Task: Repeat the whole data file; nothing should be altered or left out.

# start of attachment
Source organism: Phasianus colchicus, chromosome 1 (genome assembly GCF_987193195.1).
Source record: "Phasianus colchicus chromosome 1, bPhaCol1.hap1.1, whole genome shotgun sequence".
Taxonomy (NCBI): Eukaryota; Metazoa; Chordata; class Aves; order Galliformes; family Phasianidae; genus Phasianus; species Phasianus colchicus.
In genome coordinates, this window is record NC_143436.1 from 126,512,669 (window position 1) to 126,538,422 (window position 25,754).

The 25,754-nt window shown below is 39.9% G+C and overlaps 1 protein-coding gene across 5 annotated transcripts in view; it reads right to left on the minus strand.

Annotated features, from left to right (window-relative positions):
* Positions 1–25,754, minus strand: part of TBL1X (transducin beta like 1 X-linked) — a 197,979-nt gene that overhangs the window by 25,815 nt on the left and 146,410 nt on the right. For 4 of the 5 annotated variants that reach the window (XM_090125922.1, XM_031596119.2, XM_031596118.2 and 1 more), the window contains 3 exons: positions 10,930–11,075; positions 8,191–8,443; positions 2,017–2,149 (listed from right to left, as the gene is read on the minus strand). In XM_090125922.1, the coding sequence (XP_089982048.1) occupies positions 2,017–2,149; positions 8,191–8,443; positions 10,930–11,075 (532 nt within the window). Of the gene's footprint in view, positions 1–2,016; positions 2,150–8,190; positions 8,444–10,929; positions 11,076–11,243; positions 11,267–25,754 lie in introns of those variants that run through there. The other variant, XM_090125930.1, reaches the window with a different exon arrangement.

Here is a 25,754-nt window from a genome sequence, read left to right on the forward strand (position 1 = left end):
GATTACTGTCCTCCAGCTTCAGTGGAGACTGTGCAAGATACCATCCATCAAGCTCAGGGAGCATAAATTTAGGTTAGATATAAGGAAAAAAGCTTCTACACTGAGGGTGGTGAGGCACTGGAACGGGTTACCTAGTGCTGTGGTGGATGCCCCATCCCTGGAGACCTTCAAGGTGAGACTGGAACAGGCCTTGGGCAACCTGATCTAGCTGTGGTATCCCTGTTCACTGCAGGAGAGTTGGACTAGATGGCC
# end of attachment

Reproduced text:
Source organism: Phasianus colchicus, chromosome 1 (genome assembly GCF_987193195.1).
Source record: "Phasianus colchicus chromosome 1, bPhaCol1.hap1.1, whole genome shotgun sequence".
Taxonomy (NCBI): Eukaryota; Metazoa; Chordata; class Aves; order Galliformes; family Phasianidae; genus Phasianus; species Phasianus colchicus.
In genome coordinates, this window is record NC_143436.1 from 126,512,669 (window position 1) to 126,538,422 (window position 25,754).

The 25,754-nt window shown below is 39.9% G+C and overlaps 1 protein-coding gene across 5 annotated transcripts in view; it reads right to left on the minus strand.

Annotated features, from left to right (window-relative positions):
* Positions 1–25,754, minus strand: part of TBL1X (transducin beta like 1 X-linked) — a 197,979-nt gene that overhangs the window by 25,815 nt on the left and 146,410 nt on the right. For 4 of the 5 annotated variants that reach the window (XM_090125922.1, XM_031596119.2, XM_031596118.2 and 1 more), the window contains 3 exons: positions 10,930–11,075; positions 8,191–8,443; positions 2,017–2,149 (listed from right to left, as the gene is read on the minus strand). In XM_090125922.1, the coding sequence (XP_089982048.1) occupies positions 2,017–2,149; positions 8,191–8,443; positions 10,930–11,075 (532 nt within the window). Of the gene's footprint in view, positions 1–2,016; positions 2,150–8,190; positions 8,444–10,929; positions 11,076–11,243; positions 11,267–25,754 lie in introns of those variants that run through there. The other variant, XM_090125930.1, reaches the window with a different exon arrangement.

Here is a 25,754-nt window from a genome sequence, read left to right on the forward strand (position 1 = left end):
GATTACTGTCCTCCAGCTTCAGTGGAGACTGTGCAAGATACCATCCATCAAGCTCAGGGAGCATAAATTTAGGTTAGATATAAGGAAAAAAGCTTCTACACTGAGGGTGGTGAGGCACTGGAACGGGTTACCTAGTGCTGTGGTGGATGCCCCATCCCTGGAGACCTTCAAGGTGAGACTGGAACAGGCCTTGGGCAACCTGATCTAGCTGTGGTATCCCTGTTCACTGCAGGAGAGTTGGACTAGATGGCC